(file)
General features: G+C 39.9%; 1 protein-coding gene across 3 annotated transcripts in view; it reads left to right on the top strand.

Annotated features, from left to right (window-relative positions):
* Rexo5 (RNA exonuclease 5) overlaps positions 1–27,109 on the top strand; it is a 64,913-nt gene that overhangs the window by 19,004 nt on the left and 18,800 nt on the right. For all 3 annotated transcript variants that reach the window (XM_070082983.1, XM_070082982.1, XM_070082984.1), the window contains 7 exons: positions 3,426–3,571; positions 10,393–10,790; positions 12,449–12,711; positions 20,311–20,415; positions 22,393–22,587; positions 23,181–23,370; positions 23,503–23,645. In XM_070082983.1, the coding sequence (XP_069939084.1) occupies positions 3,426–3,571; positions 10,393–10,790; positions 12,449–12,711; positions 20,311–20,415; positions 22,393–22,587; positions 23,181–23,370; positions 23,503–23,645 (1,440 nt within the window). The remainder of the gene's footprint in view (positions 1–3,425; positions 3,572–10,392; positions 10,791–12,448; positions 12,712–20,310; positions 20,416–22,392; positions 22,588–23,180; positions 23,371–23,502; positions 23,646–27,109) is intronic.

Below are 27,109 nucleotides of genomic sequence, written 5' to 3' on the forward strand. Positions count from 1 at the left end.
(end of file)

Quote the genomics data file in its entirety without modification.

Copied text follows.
General features: G+C 39.9%; 1 protein-coding gene across 3 annotated transcripts in view; it reads left to right on the top strand.

Annotated features, from left to right (window-relative positions):
* Rexo5 (RNA exonuclease 5) overlaps positions 1–27,109 on the top strand; it is a 64,913-nt gene that overhangs the window by 19,004 nt on the left and 18,800 nt on the right. For all 3 annotated transcript variants that reach the window (XM_070082983.1, XM_070082982.1, XM_070082984.1), the window contains 7 exons: positions 3,426–3,571; positions 10,393–10,790; positions 12,449–12,711; positions 20,311–20,415; positions 22,393–22,587; positions 23,181–23,370; positions 23,503–23,645. In XM_070082983.1, the coding sequence (XP_069939084.1) occupies positions 3,426–3,571; positions 10,393–10,790; positions 12,449–12,711; positions 20,311–20,415; positions 22,393–22,587; positions 23,181–23,370; positions 23,503–23,645 (1,440 nt within the window). The remainder of the gene's footprint in view (positions 1–3,425; positions 3,572–10,392; positions 10,791–12,448; positions 12,712–20,310; positions 20,416–22,392; positions 22,588–23,180; positions 23,371–23,502; positions 23,646–27,109) is intronic.

Below are 27,109 nucleotides of genomic sequence, written 5' to 3' on the forward strand. Positions count from 1 at the left end.